As I watched the BBC Africa hidden camera footage showing university lecturers abuse their power, it confirmed to me what I already know: employers place too much emphasis on university degrees and grades and it is hurting the continent. Our education-to-employment system is so broken that some lecturers take advantage of the desperation of young people to possess a tertiary degree for fear they will be blocked out of the formal economy for the rest of their lives.

Over 90 per cent of formal entry-level jobs in Nigeria require these elusive degrees that are no prediction of competencies, especially in light of what we all know – which is that too often, these grades are distorted by coercion/control.

Given this reality, it has become a “do-or-die” affair to get a degree by any means because young people are told degrees and certifications are the “keys to the kingdom” rather than the competencies behind those degrees. Some educators take advantage of this warped system as it elevates them to demi-gods of the kingdom who have the power to make or break young people’s futures. This “quiet corruption” across the education-to-employment system begins at the basic education end where you have teachers who coerce students and parents to pay for their (the teacher’s) own afterschool lessons or study materials in order to get favourable grades or “support” during the make-or-break national exams…to secondary and tertiary levels where #sexforgrades and student extortion are commonplace, all the way to the employment end of the spectrum where desperate jobseekers are coerced into “paying to play”.

A colleague of mine once shared that in her private university in Benin, an estimated 50% of graduates paid to influence their grades/degree outcomes. Everyone knows the lecturers who accept or demand bribes, she said, and so from day one, you pick and choose your courses based on whether you intend to “pay to play” or “go it alone”.

This isn’t just an African phenomenon: you can easily find sex-for-grades news articles chronicling incidents in the US or even Singapore, albeit less endemic, or cases of the rich and famous paying their children’s way into university admissions. What’s universal across regions is the growing angst and anxiety that even though you can learn online most of the skills taught in traditional universities, that tertiary degrees are still the gateway to higher earning potential.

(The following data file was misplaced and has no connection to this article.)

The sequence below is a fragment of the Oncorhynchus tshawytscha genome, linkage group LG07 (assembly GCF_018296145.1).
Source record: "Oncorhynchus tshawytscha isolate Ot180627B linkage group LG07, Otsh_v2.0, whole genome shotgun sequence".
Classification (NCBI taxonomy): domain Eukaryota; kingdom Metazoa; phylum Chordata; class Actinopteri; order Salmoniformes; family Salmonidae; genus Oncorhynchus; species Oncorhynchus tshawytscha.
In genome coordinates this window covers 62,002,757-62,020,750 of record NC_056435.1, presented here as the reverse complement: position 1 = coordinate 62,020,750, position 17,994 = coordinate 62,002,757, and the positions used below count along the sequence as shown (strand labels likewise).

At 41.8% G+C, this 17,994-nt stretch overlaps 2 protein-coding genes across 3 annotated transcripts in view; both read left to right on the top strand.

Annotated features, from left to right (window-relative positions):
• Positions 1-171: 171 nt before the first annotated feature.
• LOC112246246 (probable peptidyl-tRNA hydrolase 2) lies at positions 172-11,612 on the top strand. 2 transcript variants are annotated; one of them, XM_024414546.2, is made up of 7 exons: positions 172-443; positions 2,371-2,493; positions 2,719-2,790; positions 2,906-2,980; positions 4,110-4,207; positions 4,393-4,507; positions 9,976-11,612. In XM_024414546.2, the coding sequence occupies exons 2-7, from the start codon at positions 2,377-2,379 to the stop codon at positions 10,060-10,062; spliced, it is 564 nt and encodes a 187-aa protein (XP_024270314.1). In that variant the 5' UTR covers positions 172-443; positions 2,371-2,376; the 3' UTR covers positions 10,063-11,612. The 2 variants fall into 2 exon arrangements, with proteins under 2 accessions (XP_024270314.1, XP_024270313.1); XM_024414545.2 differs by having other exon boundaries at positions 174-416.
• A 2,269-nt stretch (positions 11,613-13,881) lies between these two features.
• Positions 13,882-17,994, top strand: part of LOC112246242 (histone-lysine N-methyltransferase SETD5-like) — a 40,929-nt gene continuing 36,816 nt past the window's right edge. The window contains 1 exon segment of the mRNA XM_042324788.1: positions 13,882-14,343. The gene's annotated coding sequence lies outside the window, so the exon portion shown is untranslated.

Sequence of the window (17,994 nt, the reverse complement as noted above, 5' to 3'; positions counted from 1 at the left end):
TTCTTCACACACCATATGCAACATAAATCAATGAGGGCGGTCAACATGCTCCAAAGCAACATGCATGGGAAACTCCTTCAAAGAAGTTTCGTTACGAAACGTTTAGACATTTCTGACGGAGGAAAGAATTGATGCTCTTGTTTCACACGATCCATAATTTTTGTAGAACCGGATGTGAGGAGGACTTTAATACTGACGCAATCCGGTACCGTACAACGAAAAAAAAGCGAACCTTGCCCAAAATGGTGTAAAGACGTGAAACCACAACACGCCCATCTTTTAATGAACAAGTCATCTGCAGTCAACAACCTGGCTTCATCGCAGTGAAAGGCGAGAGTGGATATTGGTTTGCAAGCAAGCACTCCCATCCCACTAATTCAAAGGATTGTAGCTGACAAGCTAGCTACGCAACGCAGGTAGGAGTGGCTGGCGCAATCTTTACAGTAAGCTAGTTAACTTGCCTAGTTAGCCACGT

The way forward from here is to emphasize competencies over credentials.

We all heard Kiki Mordi open up about how sexual harassment prevented her from getting that degree. Gasp! Who would have thought an on-air-personality-turned-investigative-journalist doesn’t have a degree! And yet, she must have developed the competencies required to produce such stellar investigative journalism output through alternative means. What should matter are the competencies she has developed and not the lack of credentials.

Imagine if 90% of job descriptions didn’t block out the 90% of Africans who don’t possess a university degree or the “relevant work experience” – which are always the top two requirements – and instead focused on the required competencies to deliver on the job?.

It’s time to rethink and rewire our education-to-employment system so it starts to focus on competencies young people are developing inside (and mostly outside) of traditional classrooms and institutions and starts to screen them IN for those competencies instead of screening them OUT for lack of credentials (#CompetenciesOverCredentials). Employers and other “gatekeepers of economic opportunity” owe it to young people to design or adopt existing simple-and-cheap methods for screening based on competencies rather than use degrees as a proxy for capability.

I’ve seen how well this strategy can work. Since 2013, our Nigeria-based organisation, WAVE, has been “screening in” such hardworking young people regardless of their education background/pedigree and training them in the skills required to secure work, start a career and build a brighter future. Though the majority of WAVE’s 3000+ alumni do not possess a tertiary degree, their incomes more than double within one-year post-training as they transition into formal employment, entrepreneurship or further their education. Elements of WAVE’s screen-train-match model are already being replicated by public secondary and tertiary educators as well as private and social sector organisations to train thousands of young people in work-readiness skills annually.

WAVE is just one of many educators, employers, government enablers and youth who are part of a growing Ready4Work movement committed to growing access to skills development and economic opportunity for young people regardless of their education credentials. Indeed, the shift is happening globally as human-machine partnerships make it increasingly possible to evaluate candidates based on their capabilities rather than age, gender or education pedigree, but I would argue that nowhere faces the emergency need to leapfrog more than the African continent, which will have the largest potential workforce by 2030.

While of course it is important to work to expand access to tertiary education, we also owe it to the 90% who currently do not get access, to recognise alternative pathway programmes that are succeeding in developing these skills in young people despite not being degree institutions.

If we can achieve this, perhaps, the next educator who tried to coerce a now-not-so-desperate student or parent would be told to “keep their grades” because the student had actually developed the required knowledge /competencies and was confident that the average employer used inclusive hiring practices that would give her the opportunity to demonstrate her competencies over credentials, her skilling over schooling.

 

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